On Valentine’s Day

She knew, when they stepped into her little apartment, that they would eventually make love, and she found herself wondering what it would be like. She watched him move, noticed the graceful articulation of his body, the careful restraint he displayed in her living room, which was filled with fragile things. She saw the skin beneath his clothing, watched it stretch and move.

“Don’t worry,” she said, touching the place between his shoulder blades. “You won’t break nothing.”

He shook his head like he did not believe it. Her apartment was decorated with the inherited flotsam of her grandmother’s life: bland wall hangings, beaten old furniture which had played host to too many bodies spreading gracelessly into old age, and a vast and silly collection of glass figurines: leaping dolphins and sleeping dragons and such. It was all meant to be homey and reassuring, but it just reminded her of how far away she was from the life she really wanted. It seemed like a desperate construct, and she hated it very much.

Alex appeared to be more interested in Gwen, her daughter, who was peering around the corner of the living room and regarding him with a suspicious and hungry eye, who seemed to intuit that from this large alien figure on her mama’s couch would come mighty upheavals.

— You Go Where It Takes You

She plucked the picture from his hand and tossed it to the floor, laughing at him. “What the hell are you looking at?” she said, rolling her body onto his legs.

He laughed despite himself, grabbing a handful of her hair and giving it a gentle tug.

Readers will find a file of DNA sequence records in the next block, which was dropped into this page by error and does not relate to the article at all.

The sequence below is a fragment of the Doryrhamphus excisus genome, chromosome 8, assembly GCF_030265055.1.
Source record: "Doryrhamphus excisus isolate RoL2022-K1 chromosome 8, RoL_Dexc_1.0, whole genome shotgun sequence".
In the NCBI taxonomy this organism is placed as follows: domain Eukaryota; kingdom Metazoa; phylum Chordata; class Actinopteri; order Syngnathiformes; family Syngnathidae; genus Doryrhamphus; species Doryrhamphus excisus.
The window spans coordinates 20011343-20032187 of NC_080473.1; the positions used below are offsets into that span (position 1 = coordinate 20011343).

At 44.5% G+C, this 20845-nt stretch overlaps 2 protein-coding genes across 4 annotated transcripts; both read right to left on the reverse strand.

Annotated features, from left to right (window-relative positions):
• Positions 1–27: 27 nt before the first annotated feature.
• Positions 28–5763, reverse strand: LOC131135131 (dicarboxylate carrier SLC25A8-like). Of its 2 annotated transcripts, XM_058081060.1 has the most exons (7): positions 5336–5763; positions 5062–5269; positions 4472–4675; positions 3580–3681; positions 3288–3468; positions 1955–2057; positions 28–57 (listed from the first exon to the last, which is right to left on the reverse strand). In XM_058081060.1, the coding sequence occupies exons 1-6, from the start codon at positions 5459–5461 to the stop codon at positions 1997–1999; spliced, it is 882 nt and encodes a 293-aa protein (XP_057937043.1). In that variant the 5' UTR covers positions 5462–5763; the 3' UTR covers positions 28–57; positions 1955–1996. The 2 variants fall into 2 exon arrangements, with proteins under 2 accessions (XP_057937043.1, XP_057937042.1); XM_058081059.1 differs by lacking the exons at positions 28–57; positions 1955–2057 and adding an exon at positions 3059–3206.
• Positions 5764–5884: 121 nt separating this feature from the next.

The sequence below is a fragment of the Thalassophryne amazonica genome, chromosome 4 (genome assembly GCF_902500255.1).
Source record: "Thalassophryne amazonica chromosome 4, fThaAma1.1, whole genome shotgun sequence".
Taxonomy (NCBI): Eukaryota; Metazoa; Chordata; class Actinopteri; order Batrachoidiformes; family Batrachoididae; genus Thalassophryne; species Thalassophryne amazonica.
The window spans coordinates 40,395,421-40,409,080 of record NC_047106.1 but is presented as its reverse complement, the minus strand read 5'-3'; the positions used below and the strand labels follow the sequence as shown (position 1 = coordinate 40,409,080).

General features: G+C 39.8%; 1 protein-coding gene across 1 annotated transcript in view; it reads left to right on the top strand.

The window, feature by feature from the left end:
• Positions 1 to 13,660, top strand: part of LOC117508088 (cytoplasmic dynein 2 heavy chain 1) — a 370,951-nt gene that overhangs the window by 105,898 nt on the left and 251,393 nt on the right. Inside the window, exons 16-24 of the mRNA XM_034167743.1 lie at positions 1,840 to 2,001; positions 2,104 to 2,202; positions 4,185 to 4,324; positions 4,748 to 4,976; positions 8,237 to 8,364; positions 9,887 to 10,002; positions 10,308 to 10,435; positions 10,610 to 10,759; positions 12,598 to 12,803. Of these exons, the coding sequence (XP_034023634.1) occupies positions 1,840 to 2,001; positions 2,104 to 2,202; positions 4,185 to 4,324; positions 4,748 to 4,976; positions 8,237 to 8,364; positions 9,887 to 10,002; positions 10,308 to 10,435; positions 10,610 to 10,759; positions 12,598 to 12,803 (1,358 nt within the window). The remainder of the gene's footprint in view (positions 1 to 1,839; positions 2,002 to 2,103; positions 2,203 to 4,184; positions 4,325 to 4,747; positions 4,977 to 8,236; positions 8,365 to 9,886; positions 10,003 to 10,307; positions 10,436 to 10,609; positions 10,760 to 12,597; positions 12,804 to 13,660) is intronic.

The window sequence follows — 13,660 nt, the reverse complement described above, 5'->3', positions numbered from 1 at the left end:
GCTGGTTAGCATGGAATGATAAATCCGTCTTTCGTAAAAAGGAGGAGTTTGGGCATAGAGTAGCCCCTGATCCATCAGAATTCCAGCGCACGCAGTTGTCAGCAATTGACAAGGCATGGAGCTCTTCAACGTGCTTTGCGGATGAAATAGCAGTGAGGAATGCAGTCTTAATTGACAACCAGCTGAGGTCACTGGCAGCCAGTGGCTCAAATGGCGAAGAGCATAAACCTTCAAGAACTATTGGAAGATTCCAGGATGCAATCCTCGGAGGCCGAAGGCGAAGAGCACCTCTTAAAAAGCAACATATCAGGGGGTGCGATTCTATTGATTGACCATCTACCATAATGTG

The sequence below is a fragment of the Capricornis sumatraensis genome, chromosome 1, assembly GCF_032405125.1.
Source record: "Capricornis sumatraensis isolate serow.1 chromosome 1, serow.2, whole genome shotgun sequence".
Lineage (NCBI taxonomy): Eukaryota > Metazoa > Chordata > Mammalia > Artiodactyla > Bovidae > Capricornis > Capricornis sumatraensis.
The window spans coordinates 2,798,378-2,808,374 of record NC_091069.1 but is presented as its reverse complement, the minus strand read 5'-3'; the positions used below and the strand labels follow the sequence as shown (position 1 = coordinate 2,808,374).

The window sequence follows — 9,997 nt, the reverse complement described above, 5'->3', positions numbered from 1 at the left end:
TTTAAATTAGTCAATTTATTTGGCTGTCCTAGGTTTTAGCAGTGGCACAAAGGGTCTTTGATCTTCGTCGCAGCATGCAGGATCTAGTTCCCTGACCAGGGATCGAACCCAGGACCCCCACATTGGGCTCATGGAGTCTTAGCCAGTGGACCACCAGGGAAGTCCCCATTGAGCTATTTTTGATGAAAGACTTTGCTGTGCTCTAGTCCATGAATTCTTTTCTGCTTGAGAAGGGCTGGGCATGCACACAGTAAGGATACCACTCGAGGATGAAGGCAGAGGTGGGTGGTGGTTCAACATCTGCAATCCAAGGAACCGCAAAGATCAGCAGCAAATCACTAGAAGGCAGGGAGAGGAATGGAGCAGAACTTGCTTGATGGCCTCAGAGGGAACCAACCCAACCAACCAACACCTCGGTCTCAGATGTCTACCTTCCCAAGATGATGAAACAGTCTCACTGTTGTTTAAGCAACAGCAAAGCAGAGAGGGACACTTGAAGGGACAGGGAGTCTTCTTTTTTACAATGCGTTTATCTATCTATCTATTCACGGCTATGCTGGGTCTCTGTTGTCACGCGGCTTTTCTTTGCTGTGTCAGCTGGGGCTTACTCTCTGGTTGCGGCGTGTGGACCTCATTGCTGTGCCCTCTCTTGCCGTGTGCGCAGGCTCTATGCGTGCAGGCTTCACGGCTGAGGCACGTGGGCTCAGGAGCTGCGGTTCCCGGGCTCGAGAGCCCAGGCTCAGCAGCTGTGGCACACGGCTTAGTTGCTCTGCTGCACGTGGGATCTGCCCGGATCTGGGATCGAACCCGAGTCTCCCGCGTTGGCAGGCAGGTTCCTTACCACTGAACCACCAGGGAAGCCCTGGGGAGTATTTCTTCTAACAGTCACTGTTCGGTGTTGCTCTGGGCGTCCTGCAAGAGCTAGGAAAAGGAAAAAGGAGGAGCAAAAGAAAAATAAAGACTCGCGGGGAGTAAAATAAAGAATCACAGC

“Ain’t you mad no more?” she asked, her fingers working at the button of his pants.

“Shut up, bitch,” he said, but affectionately, and she responded as though he’d just recited a line of verse, shedding her robe and lifting herself over and onto him, so that he felt as though he were sliding into a warm sea. He closed his eyes and exhaled, feeling it down to his fingertips.

They moved roughly, urgently, breathing in the musk of each other, breathing in too the smell of the pines and the lake and the dead monster, this last growing in power until it occluded the others, until it filled his sinuses, his head, his body, until it seemed nothing existed except the smell and the awful thing that made it, until it seemed he was its source, the wellspring of all the foulness of the earth, and when he spent himself into her he thought for a wretched moment that he had somehow injected it with the possibility of new life.

She rolled off of him, saying something he couldn’t hear. He put his hands over his face, breathed through his nose. Tina rested her head on his chest, and he put his nose to her hair, filling it with something recognizable and good. They lay together for long moments, their limbs a motionless tangle, glowing like marble in the fading light.

— North American Lake Monsters

He gave up trying to subdue his fluttering heart, hoped she wouldn’t see his hands shake, wondered if she knew that he had never been with a girl before, wondered if that fact blasted from him like bright radiation.

She started to unbutton her shirt. She wore nothing underneath, and she moved her shoulders so that her blouse slid behind her to the floor; she stepped out of her jeans like a woman stepping out of water. Tattoos were inscribed all over her thin flesh; their bright colors made them luminescent in the harsh glow of the flashlights: a snake coiling over her upper right arm and looped halfway down to her elbow; a naked pixie with a devil’s face under her collarbone; a series of words — poems or mysterious lists — beginning at her pelvis and wrapping around her thighs; the crossed hammers over a Confederate flag on the slope of one breast; a black swastika, like clumsy snare of stitches, on the other. They glowed on her naked body like an incandescent language. He had once heard the phrase “illuminated manuscript,” and although he did not know what such a thing was, he thought that it must be something like Trixie’s body, which was covered with the letters of a holy alphabet, which was itself a a supple word, or a series of words, a phrase she whispered to him now and she moved his hand aside and replaced it with her own. She moved him toward his bed, and he abdicated himself to the study of her.

— S.S.


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